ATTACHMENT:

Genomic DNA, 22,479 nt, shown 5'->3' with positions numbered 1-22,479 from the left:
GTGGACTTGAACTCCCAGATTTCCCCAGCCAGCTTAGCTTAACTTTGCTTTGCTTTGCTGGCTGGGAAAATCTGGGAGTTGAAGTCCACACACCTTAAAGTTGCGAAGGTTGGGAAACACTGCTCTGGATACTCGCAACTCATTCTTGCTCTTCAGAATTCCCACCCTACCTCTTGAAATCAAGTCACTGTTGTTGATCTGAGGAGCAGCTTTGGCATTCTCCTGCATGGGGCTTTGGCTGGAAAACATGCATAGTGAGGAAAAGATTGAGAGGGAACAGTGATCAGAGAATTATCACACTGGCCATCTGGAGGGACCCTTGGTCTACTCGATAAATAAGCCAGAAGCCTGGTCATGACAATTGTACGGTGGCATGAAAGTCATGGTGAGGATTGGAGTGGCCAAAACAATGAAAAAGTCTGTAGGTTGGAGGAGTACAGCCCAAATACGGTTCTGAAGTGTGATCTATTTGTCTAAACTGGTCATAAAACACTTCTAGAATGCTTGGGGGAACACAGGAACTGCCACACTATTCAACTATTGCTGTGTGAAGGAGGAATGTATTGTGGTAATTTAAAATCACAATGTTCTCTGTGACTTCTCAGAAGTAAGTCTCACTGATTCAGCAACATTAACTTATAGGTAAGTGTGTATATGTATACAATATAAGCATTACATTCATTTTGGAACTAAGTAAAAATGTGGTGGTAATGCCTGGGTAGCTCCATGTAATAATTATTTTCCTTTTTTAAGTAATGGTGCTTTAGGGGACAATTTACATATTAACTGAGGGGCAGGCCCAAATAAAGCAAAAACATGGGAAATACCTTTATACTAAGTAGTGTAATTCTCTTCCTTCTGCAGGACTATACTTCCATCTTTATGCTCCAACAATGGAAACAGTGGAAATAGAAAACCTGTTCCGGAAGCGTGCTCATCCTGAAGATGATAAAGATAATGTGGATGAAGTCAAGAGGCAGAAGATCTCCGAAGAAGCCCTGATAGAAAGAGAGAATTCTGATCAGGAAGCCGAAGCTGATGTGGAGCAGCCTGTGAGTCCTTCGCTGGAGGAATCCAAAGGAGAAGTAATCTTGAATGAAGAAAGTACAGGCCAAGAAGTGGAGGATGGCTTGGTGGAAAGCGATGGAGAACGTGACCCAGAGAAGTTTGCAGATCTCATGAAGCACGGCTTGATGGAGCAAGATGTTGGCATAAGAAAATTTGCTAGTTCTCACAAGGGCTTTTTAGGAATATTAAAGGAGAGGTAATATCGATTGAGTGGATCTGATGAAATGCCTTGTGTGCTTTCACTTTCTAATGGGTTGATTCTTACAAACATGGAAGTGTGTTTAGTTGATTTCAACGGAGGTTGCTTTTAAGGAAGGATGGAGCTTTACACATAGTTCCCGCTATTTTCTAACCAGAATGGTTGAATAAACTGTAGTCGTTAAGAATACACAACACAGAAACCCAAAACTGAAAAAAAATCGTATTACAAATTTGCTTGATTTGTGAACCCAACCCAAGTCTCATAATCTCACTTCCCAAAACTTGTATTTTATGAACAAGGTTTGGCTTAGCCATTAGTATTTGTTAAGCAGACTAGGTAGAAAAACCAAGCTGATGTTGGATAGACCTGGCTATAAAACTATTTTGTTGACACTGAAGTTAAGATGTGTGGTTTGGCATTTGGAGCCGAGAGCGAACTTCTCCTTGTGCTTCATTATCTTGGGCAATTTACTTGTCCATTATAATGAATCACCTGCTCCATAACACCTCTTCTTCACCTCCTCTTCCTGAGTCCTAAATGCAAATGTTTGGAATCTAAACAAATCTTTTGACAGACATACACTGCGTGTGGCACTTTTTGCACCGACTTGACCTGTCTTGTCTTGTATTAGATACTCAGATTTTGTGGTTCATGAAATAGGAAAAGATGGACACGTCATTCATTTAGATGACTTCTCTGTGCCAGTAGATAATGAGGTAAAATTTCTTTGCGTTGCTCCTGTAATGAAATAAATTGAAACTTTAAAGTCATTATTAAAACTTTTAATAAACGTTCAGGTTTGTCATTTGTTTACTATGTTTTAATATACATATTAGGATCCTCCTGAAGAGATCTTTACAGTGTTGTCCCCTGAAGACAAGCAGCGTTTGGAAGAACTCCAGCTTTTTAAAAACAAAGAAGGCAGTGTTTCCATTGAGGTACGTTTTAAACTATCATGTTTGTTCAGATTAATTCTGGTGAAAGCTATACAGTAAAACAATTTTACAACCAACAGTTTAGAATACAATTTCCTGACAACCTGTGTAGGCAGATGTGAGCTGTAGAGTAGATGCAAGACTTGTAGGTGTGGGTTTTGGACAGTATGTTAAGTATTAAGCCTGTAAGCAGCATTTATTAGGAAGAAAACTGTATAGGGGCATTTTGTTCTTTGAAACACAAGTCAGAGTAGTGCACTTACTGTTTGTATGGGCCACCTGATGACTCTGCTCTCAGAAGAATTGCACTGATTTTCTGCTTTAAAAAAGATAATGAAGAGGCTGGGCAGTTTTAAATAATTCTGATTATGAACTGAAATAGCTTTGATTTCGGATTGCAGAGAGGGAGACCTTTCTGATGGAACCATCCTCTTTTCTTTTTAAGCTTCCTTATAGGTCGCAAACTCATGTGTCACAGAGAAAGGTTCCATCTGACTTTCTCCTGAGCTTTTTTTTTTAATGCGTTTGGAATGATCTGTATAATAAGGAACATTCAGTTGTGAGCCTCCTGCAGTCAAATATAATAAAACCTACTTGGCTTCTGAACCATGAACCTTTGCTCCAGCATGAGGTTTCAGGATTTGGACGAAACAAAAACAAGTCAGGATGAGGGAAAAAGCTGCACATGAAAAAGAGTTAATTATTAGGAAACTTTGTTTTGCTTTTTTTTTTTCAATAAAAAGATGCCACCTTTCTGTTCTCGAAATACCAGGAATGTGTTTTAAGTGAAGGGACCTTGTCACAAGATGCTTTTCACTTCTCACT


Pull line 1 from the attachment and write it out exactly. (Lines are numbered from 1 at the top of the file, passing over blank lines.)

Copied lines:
Genomic DNA, 22,479 nt, shown 5'->3' with positions numbered 1-22,479 from the left: